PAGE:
Introduction by Croakey: Prime Minister Scott Morrison announced yesterday that the Federal Government had signed an agreement with UK-based pharmaceutical company AstraZeneca to manufacture and supply a COVID-19 vaccine.
“Under the deal, every single Australian will be able to receive the University of Oxford COVID-19 vaccine for free, should trials prove successful, safe and effective,” Morrison said in a statement.
However, Shadow Health Minister Chris Bowen noted today (19 August) that AstraZeneca had said the letter of intent the company signed did not “go to any detail about the costs or numbers or anything until we have an idea of what the manufacturing capacity is – that’s a critical piece of the puzzle”.
According to Bowen, the company further stated: “There is a letter of intent which is a good first step, a critical next step is to determine manufacturing capacity.”
Bowen renewed calls for the Federal Government to “sign advance supply agreements not only with AstraZeneca, but with other vaccines under development as well to ensure that Australians have the best chance to get access to the vaccine as soon as it’s ready to roll”.
While Morrison had suggested in a radio interview this morning that a coronavirus vaccine would be mandatory as soon as it was made available, he later stepped back from this statement.
“It’s not going to be compulsory to have the vaccine,” the ABC reported him telling a Sydney radio station.
Vaccine or no vaccine, one thing is clear: COVID-19 will be impacting our health system for the forseeable future. And the equitable distribution of health resources — both internationally and in Australia — will remain a challenge.
Earlier this week, the World Health Organization’s Director-General Dr Tedros Adhanom Ghebreyesus said in a media briefing that WHO was “working with governments and the private sector to both accelerate the science, through the ACT-Accelerator, and ensure that new innovations are available to everyone, everywhere starting with those at highest risk”.
“Since May, WHO has been in extensive consultations to develop a new framework to guide fair and equitable access to diagnostics, therapeutics and vaccines, for COVID-19 across all countries.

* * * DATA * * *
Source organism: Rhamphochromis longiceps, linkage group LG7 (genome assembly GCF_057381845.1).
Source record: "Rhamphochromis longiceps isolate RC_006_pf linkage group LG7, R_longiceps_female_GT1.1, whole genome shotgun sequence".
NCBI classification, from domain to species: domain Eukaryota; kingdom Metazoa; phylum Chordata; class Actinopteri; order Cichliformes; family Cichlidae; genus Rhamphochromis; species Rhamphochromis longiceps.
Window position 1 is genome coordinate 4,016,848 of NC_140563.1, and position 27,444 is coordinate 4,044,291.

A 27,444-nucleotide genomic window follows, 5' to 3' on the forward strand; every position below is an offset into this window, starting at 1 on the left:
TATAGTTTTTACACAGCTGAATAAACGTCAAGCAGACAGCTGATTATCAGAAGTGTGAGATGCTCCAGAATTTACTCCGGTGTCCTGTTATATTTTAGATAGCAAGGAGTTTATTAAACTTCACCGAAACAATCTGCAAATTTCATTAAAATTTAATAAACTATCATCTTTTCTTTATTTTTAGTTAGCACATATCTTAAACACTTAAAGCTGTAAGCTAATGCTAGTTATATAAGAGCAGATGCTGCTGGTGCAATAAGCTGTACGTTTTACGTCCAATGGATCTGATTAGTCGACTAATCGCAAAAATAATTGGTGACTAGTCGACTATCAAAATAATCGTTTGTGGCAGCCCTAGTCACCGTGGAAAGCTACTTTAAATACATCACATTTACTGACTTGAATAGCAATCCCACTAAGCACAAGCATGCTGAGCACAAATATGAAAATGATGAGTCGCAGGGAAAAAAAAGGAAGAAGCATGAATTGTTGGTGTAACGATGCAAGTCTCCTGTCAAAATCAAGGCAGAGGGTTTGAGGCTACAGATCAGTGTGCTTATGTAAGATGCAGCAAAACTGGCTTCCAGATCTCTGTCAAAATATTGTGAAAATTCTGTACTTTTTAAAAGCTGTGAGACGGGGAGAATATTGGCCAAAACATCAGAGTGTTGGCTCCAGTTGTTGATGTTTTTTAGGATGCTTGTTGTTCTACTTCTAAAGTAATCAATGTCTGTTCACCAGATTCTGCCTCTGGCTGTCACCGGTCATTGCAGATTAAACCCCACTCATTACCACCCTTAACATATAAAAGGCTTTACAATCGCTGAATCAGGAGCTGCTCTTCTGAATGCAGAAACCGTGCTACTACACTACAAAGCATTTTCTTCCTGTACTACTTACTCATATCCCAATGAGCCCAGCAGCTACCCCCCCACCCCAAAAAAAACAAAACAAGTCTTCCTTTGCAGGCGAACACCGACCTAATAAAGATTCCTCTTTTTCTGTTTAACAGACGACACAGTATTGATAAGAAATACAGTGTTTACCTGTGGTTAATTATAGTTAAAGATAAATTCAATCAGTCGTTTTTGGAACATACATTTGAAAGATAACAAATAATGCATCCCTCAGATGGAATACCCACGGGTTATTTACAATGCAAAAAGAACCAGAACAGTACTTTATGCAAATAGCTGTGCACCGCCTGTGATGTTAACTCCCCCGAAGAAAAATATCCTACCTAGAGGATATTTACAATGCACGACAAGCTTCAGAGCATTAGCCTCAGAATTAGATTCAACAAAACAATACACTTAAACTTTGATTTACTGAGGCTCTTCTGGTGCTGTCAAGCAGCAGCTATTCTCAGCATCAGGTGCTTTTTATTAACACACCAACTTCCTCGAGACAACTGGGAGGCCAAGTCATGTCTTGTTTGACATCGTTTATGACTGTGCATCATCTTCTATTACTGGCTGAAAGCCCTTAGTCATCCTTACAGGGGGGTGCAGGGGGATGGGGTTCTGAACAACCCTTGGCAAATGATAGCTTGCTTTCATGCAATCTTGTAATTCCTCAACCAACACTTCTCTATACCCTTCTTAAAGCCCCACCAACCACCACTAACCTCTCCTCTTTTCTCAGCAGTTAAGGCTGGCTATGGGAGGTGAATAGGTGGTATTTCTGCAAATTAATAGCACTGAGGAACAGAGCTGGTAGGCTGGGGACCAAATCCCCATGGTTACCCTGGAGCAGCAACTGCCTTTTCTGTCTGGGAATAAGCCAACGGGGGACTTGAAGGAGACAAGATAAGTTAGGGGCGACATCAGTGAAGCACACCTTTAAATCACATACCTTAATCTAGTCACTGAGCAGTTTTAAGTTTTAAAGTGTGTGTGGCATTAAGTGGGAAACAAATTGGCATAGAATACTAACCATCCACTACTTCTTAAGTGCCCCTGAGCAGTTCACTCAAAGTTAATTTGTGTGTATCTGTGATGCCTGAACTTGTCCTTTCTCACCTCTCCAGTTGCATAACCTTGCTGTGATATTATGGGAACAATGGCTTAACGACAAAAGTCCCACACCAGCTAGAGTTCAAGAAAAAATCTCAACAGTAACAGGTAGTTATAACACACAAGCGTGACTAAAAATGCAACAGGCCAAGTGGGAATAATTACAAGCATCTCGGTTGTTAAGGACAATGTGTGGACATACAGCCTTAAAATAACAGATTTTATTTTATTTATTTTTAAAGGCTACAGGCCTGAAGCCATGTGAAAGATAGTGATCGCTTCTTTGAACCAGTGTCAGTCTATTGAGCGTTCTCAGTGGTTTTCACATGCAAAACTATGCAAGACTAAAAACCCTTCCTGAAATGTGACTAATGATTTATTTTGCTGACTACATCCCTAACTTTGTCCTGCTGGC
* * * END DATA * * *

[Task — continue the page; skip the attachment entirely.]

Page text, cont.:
“These cross-cutting principles are key to the promotion of equitable access and fair allocation of these essential health products for the greatest impact globally,” he said. “For example, once a successful vaccine has been identified WHO’s strategic advisory group will provide recommendations for their appropriate and fair use.”
The Federal Government yesterday launched Australia’s COVID-19 Vaccine and Treatment Strategy outlining how the Government is “investing in promising vaccines and treatments and how they will be safely, fairly and rapidly delivered to Australians”.
In the article below, Drs Lisa Mitchell and Emma Tumilty of Deakin University and Associate Professor Giuliana Fuscaldo of Monash University, write that Victorian hospitals have variable approaches to rationing medical resources, including intensive care beds. They call on Safer Care Victoria and individual health services to make their ethical framework document and resource allocation procedures publicly available.
This article first appeared in The Conversation.
Lisa Mitchell, Emma Tumilty, and Giuliana Fuscaldo write:
Although most hospitals are coping right now, COVID-19 has brought up many questions about how health care resources should be rationed during a pandemic.
Ideally, every unwell person should get anything they need to get better. But important resources like medications and hospital beds, including intensive care unit (ICU) beds, can become limited if demand outstrips supply.
We’ve had access to confidential documents outlining how various health services are to make decisions on who gets ICU resources in the event they become overwhelmed.
We found there’s significant variation between hospitals’ procedures on this front. And worryingly, the public doesn’t have access to this information.
Resource allocation in hospitals
Resource allocation procedures or triage plans help to work out who gets that bed, ventilator, or vaccine if and when the system comes under significant strain.
Ideally, these procedures should be created well ahead of when they might be needed, and be underpinned by three factors:
- Local context — what’s available/possible
- Medical evidence — what works, and for whom
- Ethical values — what we consider fair and the right thing to do.
The Victorian Pandemic Plan suggests health services should “adopt a systematic and transparent prioritisation of services as demand for treatment grows”.
It also says: